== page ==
08 Apr Guest Post: How Many International Law Books are Published in a Year?
[John Louth is Editor-in-Chief of Academic Law at Oxford University Press.]
I make it 401, but more of that below.
A few years ago when we carried out some research into law scholars’ habits we found many were telling us that there was so much being published that they didn’t even try to keep up anymore. I decided to try and see how difficult it would be to get a snapshot of just the books that published in one 12 month period – April 2014 to March 2015. The dates reflect two important cycles in my life: it matches OUP’s financial year and it marks the time between annual meetings of the American Society of International Law, the largest annual gathering of international lawyers (in the English speaking world at least).
The starting point for collecting titles was Jacob Katz Cogan’s invaluable International Law Reporter blog but due to the slightly different criteria for inclusion that I was applying I also went through publishers’ websites systematically. The result was 401 books published in English, French, and German. No judgements about the quality of the scholarship were made – if it published in print, it was included. The full list in spreadsheet form and an explanation of the criteria for inclusion are available here. There is naturally a lot of room for debate about what I deemed to be “international” and what I deemed to be “law”. For each title I recorded the author/editor, language of publication, the publisher, and the subject area.
The top four publishers by number of titles were
1. CUP (72)
2. OUP (69)
3. Brill-Nijhoff (56)
4. Routledge (44).
Further behind we then have
5. Nomos (25)
6. Springer (24, or 27 if you include the 3 Asser Press titles they distribute)
7. Edward Elgar (20)
8. Pedone (19)
9. Hart (18)
10. Bruylant (11) and then a number of presses with between one and four titles in the list.
The linguistic split is 340 English, 36 French, 19 German, 5 French and English, and 1 German and English. The ratio of authored to edited books was 246 to 155.
Every title was assigned either one or two broad subject areas that it covered. The total figure for numbers of titles by subject therefore is greater than 401. Economic law broadly speaking (encompassing those titles on international economic law generally, plus those specifically on trade or investment law) accounts for the largest number (67), then human rights (53) and then war/peace/use of force issues (51).
The two institutions that had the most attention were the UN Security Council and the International Criminal Court which were the subject of 7 books each. Breaking the coverage down geographically there were more books about China (8) than anywhere else, followed by the Polar regions (6).
- 13 titles addressing issues of transitional or post-conflict justice
- 7 each on terrorism and cyber issues
- 6 each on corruption and economic/social/cultural rights, and
- 5 on climate change.
Book publishing obviously lags behind current events which might explain why there are still quite a few books on piracy (4) in the list but not yet anything specifically on Syria or ISIS. In terms of genres the big one is clearly the “Handbook” with 13 in the list spread between Routledge, Elgar, and OUP, but the second is the evergreen Festschrift with 12 having published in this period. Special mention should be made of a liber amicorum for Serge Sur published by Pedone which is not on the list as it appears to have only been available as a subscription item and doesn’t seem to be available any more. That is a great shame as it concludes with a chapter about the glories of hard-boiled eggs with mayonnaise, for many years an inexplicable lacuna in international legal scholarship.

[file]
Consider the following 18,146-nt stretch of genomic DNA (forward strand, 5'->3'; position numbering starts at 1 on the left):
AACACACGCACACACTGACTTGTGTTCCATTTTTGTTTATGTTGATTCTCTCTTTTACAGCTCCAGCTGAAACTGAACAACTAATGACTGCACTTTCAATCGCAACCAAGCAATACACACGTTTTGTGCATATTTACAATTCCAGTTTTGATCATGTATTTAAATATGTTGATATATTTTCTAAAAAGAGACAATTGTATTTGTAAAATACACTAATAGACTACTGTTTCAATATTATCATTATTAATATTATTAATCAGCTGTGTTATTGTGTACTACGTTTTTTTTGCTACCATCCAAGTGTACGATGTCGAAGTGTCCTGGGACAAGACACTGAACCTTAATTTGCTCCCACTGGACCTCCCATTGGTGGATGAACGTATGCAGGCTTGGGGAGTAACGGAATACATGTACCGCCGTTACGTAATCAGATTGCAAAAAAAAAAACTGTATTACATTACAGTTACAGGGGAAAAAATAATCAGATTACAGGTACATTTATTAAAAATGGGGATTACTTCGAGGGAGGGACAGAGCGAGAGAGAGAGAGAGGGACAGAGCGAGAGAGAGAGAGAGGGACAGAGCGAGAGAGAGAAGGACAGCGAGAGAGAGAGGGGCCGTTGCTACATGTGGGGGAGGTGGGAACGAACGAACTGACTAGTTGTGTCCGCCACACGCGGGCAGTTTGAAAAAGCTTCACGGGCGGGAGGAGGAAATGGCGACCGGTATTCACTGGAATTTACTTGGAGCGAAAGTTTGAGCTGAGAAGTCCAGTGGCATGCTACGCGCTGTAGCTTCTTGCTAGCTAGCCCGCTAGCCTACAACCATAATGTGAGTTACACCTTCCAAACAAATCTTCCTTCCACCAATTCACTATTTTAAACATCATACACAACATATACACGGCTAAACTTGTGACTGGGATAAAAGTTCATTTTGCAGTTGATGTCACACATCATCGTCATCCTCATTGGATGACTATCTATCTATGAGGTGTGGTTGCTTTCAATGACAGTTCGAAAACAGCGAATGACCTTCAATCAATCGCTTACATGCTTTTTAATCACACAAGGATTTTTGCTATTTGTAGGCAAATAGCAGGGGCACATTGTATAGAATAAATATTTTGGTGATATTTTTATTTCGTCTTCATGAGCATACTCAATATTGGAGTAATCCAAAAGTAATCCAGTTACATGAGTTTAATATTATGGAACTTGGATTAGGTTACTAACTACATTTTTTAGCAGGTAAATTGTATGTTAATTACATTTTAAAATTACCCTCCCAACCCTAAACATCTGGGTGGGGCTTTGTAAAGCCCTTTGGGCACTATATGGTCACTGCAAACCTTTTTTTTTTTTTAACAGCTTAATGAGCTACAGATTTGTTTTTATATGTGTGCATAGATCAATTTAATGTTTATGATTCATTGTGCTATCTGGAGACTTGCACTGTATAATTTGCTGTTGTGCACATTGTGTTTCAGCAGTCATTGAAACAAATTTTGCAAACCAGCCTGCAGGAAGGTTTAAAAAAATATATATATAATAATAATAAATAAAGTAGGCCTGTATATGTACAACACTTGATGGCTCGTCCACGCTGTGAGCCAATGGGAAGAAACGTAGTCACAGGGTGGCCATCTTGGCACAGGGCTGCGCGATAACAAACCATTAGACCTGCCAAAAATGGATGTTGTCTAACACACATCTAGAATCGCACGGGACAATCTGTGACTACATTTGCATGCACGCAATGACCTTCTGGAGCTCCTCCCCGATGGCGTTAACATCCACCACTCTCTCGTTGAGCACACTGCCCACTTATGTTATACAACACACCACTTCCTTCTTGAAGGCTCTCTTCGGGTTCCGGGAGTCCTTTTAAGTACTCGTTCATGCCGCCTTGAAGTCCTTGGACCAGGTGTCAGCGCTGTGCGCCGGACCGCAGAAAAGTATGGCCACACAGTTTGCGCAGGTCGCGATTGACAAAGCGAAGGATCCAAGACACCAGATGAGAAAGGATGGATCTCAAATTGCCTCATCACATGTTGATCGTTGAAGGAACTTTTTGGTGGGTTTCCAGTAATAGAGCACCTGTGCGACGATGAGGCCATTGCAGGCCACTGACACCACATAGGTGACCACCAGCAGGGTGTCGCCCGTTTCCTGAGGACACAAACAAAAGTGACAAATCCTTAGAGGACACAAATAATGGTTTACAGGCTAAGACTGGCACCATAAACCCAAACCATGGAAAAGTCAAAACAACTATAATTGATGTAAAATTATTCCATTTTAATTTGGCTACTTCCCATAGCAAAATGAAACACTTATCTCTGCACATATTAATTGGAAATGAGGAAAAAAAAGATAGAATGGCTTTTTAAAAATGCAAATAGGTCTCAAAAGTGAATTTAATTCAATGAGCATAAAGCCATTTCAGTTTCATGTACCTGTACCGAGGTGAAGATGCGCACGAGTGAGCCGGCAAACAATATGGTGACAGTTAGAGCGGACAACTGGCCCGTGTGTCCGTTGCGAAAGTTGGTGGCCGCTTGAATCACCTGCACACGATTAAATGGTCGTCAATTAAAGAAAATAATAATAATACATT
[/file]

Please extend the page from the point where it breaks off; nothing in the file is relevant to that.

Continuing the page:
Why Do Such a Survey?
I did this to step back from my role as an OUP editor and see what is going on outside of my list but also to assess what kind of a burden is being placed on those who are trying to stay abreast of scholarship in their field. For scholars and librarians I hope that it is simply useful to see a reasonably comprehensive list and make sure you haven’t missed anything. Beyond that though it is probably helfpul to reflect on the quantity of output, the languages, and the subject areas/topics that are being published on. What areas are over-saturated and which are in need of greater coverage? Is it a concern that such a high proportion of the single-authored books are based on doctorates or is that a healthy sign of new thinkers entering the field?
If there is interest we could try to make this an annual survey, hopefully including publications from more than the three languages covered (helpers would be needed though as my language skills are limited to English, French, and German).
To get a fuller picture we need to look at journals and the many hybrid forms of scholarly output (such as working papers or reports produced for international organizations) but that will take some more time due to the vastly greater quantity of material to be sifted through. For now I hope that this inaugural survey is food for thought.
Interesting post. I think one could also include the German publisher Duncker & Humblot into the list; they publish a lot of Phd Thesis in International Law in Germany; something similar applies to the publisher Schulthess in Switzerland. What about Italian and Russian scholarship – not to mention works that are published outside Europe or the U.S..?